Hosting a lunch in their honor at the Metropolis Office before they returned to Europe, my co-workers were astonished by the drastic improvement in the communication skills and behavior of Θεόφιλος since first meeting him after his arrival. I consider them my international parishioners and we communicate regularly. Ηρεμία wrote me recently that she and Θεόφιλος were typical examples of families in her country with autistic kids. “That is why I felt obliged to fight for the diagnosis of my son to get cancelled.” And three years after Ηρεμία began her journey in 2014 using the treatment in the U.S. and with demanding discipline to maintain its regimen, Θεόφιλος’ symptoms have disappeared and he is developing normally. We give glory to God… it happened… in front of our eyes… and with faith and love in God throughout the entire journey. And we continue to support Ηρεμία and Θεόφιλος by sharing this miracle with those who may wonder how God chooses to work in our midst! A fond memory is this image of Θεόφιλος’ first “prosforon” or “offering bread” that he made after his mother was taught how to make it by Presbytera Marinda. His mother remarked, “I must share with you, that the lesson inspired also my son so much, that when we returned home, he made his own ‘prosforas’ from modeling clay for his Orthodox parish at home.”
Through God’s grace, Ηρεμία and her son have kept in touch after their departure. During the summer of 2015, Ηρεμία and Θεόφιλος returned to the U.S. for a brief visit while they received follow-up support from his provider.
On Sunday, October 9, 2016, Θεόφιλος experienced the joy of his first service in the Holy Altar in his home parish in Europe. Ηρεμία emailed photos of this blessed event and asked me to “show them to our Church Family in Peachtree City and share our joy, success and warmest regards. Glory be to God!” Our parish family is so moved by his progress and their devoted faith and friendship. We are committed to being their life-long friends. What joy and inspiration we have received from God and from them. We are indeed blessed and thankful.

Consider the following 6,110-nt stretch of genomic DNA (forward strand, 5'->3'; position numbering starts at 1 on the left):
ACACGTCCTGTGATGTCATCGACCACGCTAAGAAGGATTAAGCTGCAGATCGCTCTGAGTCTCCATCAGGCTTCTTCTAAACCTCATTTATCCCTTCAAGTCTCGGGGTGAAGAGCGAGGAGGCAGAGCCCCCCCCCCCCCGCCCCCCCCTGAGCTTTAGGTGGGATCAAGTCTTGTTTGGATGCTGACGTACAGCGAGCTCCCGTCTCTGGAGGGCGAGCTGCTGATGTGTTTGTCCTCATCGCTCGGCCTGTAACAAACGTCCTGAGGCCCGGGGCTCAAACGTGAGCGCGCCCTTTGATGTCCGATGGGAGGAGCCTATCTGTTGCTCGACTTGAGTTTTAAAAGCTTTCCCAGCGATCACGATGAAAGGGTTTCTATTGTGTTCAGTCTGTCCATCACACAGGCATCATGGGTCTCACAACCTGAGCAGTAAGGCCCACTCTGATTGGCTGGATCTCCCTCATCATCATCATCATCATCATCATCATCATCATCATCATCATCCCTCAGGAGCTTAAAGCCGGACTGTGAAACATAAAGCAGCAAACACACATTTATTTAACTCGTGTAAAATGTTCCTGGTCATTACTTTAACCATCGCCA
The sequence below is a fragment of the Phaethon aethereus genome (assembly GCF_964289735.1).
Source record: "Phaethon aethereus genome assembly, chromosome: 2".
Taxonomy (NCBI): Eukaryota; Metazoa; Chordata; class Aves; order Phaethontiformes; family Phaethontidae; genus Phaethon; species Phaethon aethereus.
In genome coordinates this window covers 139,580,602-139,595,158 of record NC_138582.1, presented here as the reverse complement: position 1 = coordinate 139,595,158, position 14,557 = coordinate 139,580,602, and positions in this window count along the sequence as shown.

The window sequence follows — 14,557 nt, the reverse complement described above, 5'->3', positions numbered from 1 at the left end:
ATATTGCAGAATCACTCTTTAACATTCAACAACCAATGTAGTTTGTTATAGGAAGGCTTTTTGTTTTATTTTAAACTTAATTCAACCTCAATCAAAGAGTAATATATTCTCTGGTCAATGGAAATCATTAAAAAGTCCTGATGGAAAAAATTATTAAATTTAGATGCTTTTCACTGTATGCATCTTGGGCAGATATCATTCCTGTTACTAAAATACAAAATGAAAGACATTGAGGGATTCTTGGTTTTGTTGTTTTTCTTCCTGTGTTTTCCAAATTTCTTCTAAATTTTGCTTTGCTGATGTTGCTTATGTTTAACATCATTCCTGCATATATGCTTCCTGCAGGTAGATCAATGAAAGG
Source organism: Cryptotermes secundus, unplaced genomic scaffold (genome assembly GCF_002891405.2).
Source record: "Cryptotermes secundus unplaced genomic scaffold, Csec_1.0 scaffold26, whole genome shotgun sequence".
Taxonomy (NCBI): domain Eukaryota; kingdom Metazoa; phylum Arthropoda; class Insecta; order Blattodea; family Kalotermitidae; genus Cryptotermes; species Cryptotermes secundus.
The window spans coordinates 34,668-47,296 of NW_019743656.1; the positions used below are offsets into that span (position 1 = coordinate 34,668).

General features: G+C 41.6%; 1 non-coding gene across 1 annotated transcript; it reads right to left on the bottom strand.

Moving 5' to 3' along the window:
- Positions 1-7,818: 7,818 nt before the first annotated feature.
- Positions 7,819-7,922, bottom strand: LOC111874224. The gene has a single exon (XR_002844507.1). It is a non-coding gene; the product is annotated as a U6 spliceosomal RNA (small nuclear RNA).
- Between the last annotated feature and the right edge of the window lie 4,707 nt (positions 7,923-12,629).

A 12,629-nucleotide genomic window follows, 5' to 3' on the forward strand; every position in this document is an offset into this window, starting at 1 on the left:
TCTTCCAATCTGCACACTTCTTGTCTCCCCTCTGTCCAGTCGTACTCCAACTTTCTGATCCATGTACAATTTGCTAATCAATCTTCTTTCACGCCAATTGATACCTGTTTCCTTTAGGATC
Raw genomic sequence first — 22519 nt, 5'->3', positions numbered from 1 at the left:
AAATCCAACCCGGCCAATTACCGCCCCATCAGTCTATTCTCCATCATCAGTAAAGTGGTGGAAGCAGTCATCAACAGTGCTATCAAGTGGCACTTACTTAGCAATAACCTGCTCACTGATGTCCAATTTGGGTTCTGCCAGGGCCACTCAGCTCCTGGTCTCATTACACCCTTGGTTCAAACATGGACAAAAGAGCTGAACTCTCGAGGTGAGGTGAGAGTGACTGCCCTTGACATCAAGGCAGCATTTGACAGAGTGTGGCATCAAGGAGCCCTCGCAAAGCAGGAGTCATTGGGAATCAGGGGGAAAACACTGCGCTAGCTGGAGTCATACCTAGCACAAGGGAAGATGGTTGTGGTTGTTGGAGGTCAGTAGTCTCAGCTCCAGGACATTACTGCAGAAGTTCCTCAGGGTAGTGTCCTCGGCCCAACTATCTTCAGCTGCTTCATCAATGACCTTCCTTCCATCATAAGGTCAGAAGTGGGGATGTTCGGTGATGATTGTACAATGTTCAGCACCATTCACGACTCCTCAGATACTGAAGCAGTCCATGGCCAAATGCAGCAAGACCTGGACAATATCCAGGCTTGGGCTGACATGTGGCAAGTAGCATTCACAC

This past June, when her son’s diagnosis of autism was cancelled from his state records, Ηρεμία shared it was the first case in her country that this action had occurred. She wrote, “We hope that our example will inspire many families to work with their autistic kids and never give up! Huge thanks for Your Spiritual Support !!!”
This past July, Θεόφιλος turned 9 years of age! Ηρεμία observed, “He was born for our Lord’s Glory and I teach him always to do his best, to give 100% from himself in anything he does.” Reflecting on her insightful witness, I recalled how clergy place baptismal crosses from Godparents on those newly baptized. What blessing do we offer? We pray the words of Christ our Savior to the crowds gathered with His Disciples: “If any want to become My followers, let them deny themselves and take up their cross and follow Me.” (Mark 8:34)
My brothers and sisters in Christ, not only have Ηρεμία and Θεόφιλος done that throughout their lives in Europe and the U.S., they continue to inspire us with their prayers and plans to move permanently to the U.S. Just this week, they completed a pilgrimage to the Holy Land with a group of faithful believers from their parish church in Europe. In the photo below, they are with His Beatitude Patriarch Theophilus III (Giannopoulos) of the Holy City of Jerusalem, All Palestine and Israel. It was taken at the Jerusalem Patriarchate.
Ηρεμία and Θεόφιλος also visited the Western Wall in the old city of Jerusalem. They may live far away; yet they always remain close in our hearts and souls.
My brothers and sisters in Christ, it is an enormously enriching aspect of our Orthodox faith to reach out in grateful embrace with those who come into our midst. “Do not neglect to show hospitality to strangers, for by doing that some have entertained angels without knowing it.” (Hebrews 13.2) This verse expresses my feelings of gratitude when I consider the blessings we have received from Ηρεμία and Θεόφιλος. They have a beautiful way of witnessing their faith and their love for God, family, and all they encounter. May we all be so blessed.